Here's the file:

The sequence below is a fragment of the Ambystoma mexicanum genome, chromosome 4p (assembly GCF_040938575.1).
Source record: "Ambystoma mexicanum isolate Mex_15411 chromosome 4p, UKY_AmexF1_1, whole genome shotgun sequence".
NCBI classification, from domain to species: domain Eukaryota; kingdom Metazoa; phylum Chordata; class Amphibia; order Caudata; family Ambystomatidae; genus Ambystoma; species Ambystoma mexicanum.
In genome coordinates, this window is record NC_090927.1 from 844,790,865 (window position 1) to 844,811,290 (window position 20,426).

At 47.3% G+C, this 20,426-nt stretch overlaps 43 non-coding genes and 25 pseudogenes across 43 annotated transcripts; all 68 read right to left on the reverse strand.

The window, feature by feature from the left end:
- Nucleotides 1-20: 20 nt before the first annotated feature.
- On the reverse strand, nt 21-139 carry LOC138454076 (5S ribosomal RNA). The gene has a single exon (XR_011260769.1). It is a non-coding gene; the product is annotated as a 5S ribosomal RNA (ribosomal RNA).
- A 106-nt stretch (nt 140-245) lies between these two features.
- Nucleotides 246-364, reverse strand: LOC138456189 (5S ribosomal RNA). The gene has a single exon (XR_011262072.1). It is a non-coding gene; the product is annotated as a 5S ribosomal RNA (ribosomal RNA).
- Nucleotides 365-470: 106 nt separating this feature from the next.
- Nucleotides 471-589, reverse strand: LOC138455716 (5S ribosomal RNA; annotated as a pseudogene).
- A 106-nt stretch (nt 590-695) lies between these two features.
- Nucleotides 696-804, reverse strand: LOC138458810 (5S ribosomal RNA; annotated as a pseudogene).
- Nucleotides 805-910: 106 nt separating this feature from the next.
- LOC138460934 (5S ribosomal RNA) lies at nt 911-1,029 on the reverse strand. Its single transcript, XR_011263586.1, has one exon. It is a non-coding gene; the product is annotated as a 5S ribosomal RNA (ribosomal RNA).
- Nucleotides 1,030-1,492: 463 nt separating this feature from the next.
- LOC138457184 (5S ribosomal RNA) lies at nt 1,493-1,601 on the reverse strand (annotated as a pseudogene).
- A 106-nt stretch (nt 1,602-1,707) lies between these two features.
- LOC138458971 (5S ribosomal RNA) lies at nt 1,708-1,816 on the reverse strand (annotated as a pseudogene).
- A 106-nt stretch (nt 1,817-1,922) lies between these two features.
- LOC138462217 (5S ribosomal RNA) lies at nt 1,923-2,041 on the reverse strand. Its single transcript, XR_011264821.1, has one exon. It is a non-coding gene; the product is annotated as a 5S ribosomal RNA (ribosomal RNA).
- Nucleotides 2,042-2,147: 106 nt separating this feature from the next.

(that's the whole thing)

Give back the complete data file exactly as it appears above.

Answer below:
The sequence below is a fragment of the Ambystoma mexicanum genome, chromosome 4p (assembly GCF_040938575.1).
Source record: "Ambystoma mexicanum isolate Mex_15411 chromosome 4p, UKY_AmexF1_1, whole genome shotgun sequence".
NCBI classification, from domain to species: domain Eukaryota; kingdom Metazoa; phylum Chordata; class Amphibia; order Caudata; family Ambystomatidae; genus Ambystoma; species Ambystoma mexicanum.
In genome coordinates, this window is record NC_090927.1 from 844,790,865 (window position 1) to 844,811,290 (window position 20,426).

At 47.3% G+C, this 20,426-nt stretch overlaps 43 non-coding genes and 25 pseudogenes across 43 annotated transcripts; all 68 read right to left on the reverse strand.

The window, feature by feature from the left end:
- Nucleotides 1-20: 20 nt before the first annotated feature.
- On the reverse strand, nt 21-139 carry LOC138454076 (5S ribosomal RNA). The gene has a single exon (XR_011260769.1). It is a non-coding gene; the product is annotated as a 5S ribosomal RNA (ribosomal RNA).
- A 106-nt stretch (nt 140-245) lies between these two features.
- Nucleotides 246-364, reverse strand: LOC138456189 (5S ribosomal RNA). The gene has a single exon (XR_011262072.1). It is a non-coding gene; the product is annotated as a 5S ribosomal RNA (ribosomal RNA).
- Nucleotides 365-470: 106 nt separating this feature from the next.
- Nucleotides 471-589, reverse strand: LOC138455716 (5S ribosomal RNA; annotated as a pseudogene).
- A 106-nt stretch (nt 590-695) lies between these two features.
- Nucleotides 696-804, reverse strand: LOC138458810 (5S ribosomal RNA; annotated as a pseudogene).
- Nucleotides 805-910: 106 nt separating this feature from the next.
- LOC138460934 (5S ribosomal RNA) lies at nt 911-1,029 on the reverse strand. Its single transcript, XR_011263586.1, has one exon. It is a non-coding gene; the product is annotated as a 5S ribosomal RNA (ribosomal RNA).
- Nucleotides 1,030-1,492: 463 nt separating this feature from the next.
- LOC138457184 (5S ribosomal RNA) lies at nt 1,493-1,601 on the reverse strand (annotated as a pseudogene).
- A 106-nt stretch (nt 1,602-1,707) lies between these two features.
- LOC138458971 (5S ribosomal RNA) lies at nt 1,708-1,816 on the reverse strand (annotated as a pseudogene).
- A 106-nt stretch (nt 1,817-1,922) lies between these two features.
- LOC138462217 (5S ribosomal RNA) lies at nt 1,923-2,041 on the reverse strand. Its single transcript, XR_011264821.1, has one exon. It is a non-coding gene; the product is annotated as a 5S ribosomal RNA (ribosomal RNA).
- Nucleotides 2,042-2,147: 106 nt separating this feature from the next.